Edition: June 2003 - Vol 11 Number 06
Although they are no larger than an average-sized fist, the kidneys process as much as 50 gallons of blood daily, removing waste, toxins and excess water through about a half-gallon of urine, according to Harvard Medical School in Boston. The two bean-shaped organs sit below the rib cage, on either side of the spine.
By removing waste products and toxins, the kidneys prevent these materials from accumulating to dangerous levels in the blood. Similarly, if the kidneys did not remove excess water and it accumulated in the blood, blood pressure would rise, the heart would become overloaded and blood chemicals would become imbalanced and diluted. Flexible organs that they are, the kidneys can also conserve water when levels are low, as in dehydration.
The kidneys rid the blood of excess chemicals ? including electrolytes, acids and bases ? and conserve chemicals when levels are low. After the blood is cleansed, it exits through the renal veins and returns to circulation.
Chronic and Acute Kidney Disease
When the kidneys are unable to function properly and no longer filter enough wastes from the blood, kidney disease ? or chronic renal failure ? occurs. A number of factors contribute to renal failure, including diabetes, cancer, high blood pressure, heredity, drug side effects, kidney stone blockage or prostate problems, according to Abbott Laboratories. An individual may lose as much as 80 percent of his or her kidney function before symptoms of kidney disease surface. Symptoms include the:
? Decreased appetite
? Increased urination
? Increased thirst
? Pale skin
? High blood pressure
? Growth failure in children
? Bone damage in adults.
Acute renal failure ? which may result from a sudden illness, a medication or a medical condition that causes a severe drop in blood pressure, interruption in blood flow, heart attack, urine blockage or damage to kidney cells ? can resolve itself. Chronic renal failure, on the other hand, is a lifelong problem that can worsen over time, leading to end-stage renal failure.
End-Stage Renal Failure
In end-stage renal failure, the kidneys no longer act as life-sustaining organs. Patients require treatment with dialysis and, inevitably, a kidney transplant. The most common causes of end-stage renal failure are:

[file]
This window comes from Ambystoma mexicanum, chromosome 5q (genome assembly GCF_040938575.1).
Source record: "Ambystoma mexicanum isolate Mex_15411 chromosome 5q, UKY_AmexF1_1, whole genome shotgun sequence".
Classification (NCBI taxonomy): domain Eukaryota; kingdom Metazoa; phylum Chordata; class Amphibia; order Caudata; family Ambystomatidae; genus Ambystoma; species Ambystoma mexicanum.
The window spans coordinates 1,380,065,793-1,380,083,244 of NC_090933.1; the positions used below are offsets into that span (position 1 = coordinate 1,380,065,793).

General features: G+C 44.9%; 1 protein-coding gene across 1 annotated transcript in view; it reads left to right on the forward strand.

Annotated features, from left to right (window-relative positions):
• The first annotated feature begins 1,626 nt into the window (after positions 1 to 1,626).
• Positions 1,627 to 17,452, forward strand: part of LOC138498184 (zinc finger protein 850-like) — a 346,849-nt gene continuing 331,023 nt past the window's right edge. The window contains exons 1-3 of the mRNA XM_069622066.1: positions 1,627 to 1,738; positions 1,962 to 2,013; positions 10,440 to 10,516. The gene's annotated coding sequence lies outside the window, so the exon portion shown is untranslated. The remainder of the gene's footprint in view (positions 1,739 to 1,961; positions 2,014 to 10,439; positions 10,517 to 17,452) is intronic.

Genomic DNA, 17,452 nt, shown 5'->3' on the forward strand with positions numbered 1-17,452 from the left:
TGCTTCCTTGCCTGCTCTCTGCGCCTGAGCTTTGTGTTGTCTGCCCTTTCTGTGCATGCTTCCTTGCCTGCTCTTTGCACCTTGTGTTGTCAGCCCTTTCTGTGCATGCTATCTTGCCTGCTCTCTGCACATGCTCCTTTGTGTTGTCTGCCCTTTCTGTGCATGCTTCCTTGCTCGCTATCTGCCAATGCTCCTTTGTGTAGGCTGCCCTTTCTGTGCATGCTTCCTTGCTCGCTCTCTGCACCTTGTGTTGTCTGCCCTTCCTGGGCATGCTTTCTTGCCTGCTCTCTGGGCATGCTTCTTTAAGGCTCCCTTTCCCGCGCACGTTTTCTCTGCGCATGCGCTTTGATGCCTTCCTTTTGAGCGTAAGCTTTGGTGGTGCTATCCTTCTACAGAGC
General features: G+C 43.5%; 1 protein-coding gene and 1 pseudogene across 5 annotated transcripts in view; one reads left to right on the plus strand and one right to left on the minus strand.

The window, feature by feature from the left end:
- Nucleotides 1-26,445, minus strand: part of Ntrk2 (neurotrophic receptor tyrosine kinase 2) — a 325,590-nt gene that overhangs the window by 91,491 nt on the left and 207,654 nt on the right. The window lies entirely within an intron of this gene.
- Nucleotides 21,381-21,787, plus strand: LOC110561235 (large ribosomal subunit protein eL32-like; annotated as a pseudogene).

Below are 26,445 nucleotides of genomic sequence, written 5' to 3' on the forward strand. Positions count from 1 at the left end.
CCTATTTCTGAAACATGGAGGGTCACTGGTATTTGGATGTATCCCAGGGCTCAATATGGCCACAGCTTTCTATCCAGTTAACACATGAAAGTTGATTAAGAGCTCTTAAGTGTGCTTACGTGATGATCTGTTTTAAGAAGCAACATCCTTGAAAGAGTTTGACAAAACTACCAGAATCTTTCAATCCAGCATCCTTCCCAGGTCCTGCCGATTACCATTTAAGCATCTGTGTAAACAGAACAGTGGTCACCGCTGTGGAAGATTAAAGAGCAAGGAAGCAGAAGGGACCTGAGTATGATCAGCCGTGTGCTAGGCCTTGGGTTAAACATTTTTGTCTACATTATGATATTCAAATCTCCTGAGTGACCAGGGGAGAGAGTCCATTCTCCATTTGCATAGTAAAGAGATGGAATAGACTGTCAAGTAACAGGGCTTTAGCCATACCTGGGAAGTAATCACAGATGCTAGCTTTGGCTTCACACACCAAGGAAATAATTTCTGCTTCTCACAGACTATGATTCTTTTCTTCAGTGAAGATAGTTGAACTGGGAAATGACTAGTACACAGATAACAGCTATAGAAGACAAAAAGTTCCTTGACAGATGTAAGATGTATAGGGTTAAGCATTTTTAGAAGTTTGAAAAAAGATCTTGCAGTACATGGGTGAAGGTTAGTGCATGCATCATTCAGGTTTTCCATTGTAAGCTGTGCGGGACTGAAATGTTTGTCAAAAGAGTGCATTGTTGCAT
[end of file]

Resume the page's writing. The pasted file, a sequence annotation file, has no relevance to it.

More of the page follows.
? Rheumatic diseases (such as lupus)
? Genetic disorders (such as polycystic kidney disease)
? Exposure to toxic drugs, such as certain antibiotics, chemotherapy, contrast dyes and pain relievers.
Kidney disease patients? blood tests generally indicate excessive levels of creatinine and blood urea nitrogen, since the kidneys no longer can remove these chemicals from the blood. In end-stage renal failure, dialysis is prescribed when the following problems arise:
? Pericarditis (inflammation of the heart lining)
? Congestive heart failure
? Severely elevated blood pressure that cannot be controlled by medication
? Bleeding related to renal failure
? Severe, continuous nausea and vomiting
? Severe abnormalities in blood tests.
As many as 40 percent of diabetes type 1 patients commonly develop kidney disease, referred to as diabetic nephropathy. In fact, over a third of the 50,000 patients diagnosed with end-stage renal disease are diabetic. Early symptoms of diabetic nephropathy are ankle swelling and fatigue, although symptoms generally aren?t apparent until the disease is well-established. Later symptoms include extreme fatigue, nausea, vomiting and decreased urine production. One of the first indications of kidney damage is the microscopic detection of the protein microalbuminuria in the urine. Small amounts of this protein precede major kidney damage by five to 10 years.
Diabetics can help prevent kidney disease by maintaining control over their blood sugar levels. A low-protein diet also is believed to inhibit the development of kidney disease, as is the reduction of lipid levels through diet, exercise and medication.
Over 20 million Americans have chronic kidney disease and another 20 million are at increased risk, according to the National Kidney Foundation. More than 70,000 Americans die each year from the disease, which remains one of the most costly illnesses in this country. The National Kidney Foundation also notes the following:
? Over 378,000 Americans require dialysis or a kidney transplant to stay alive.
? More than 50,000 patients are wait-listed for kidney transplants. Due to a shortage of acceptable organ donors, however, only 14,000 will receive transplants this year.
? The leading cause of chronic kidney failure is diabetes mellitus (type 2 adult onset). It accounts for 44 percent of new cases annually and 35 percent of all cases in the United States.
? Poorly controlled high blood pressure is the second leading cause of chronic kidney failure in the United States.
? Kidney and urologic disease are a major cause of work-loss among Americans.
? Kidney stones alone account for over 1 million physician visits and more than 300,000 hospitalizations each year.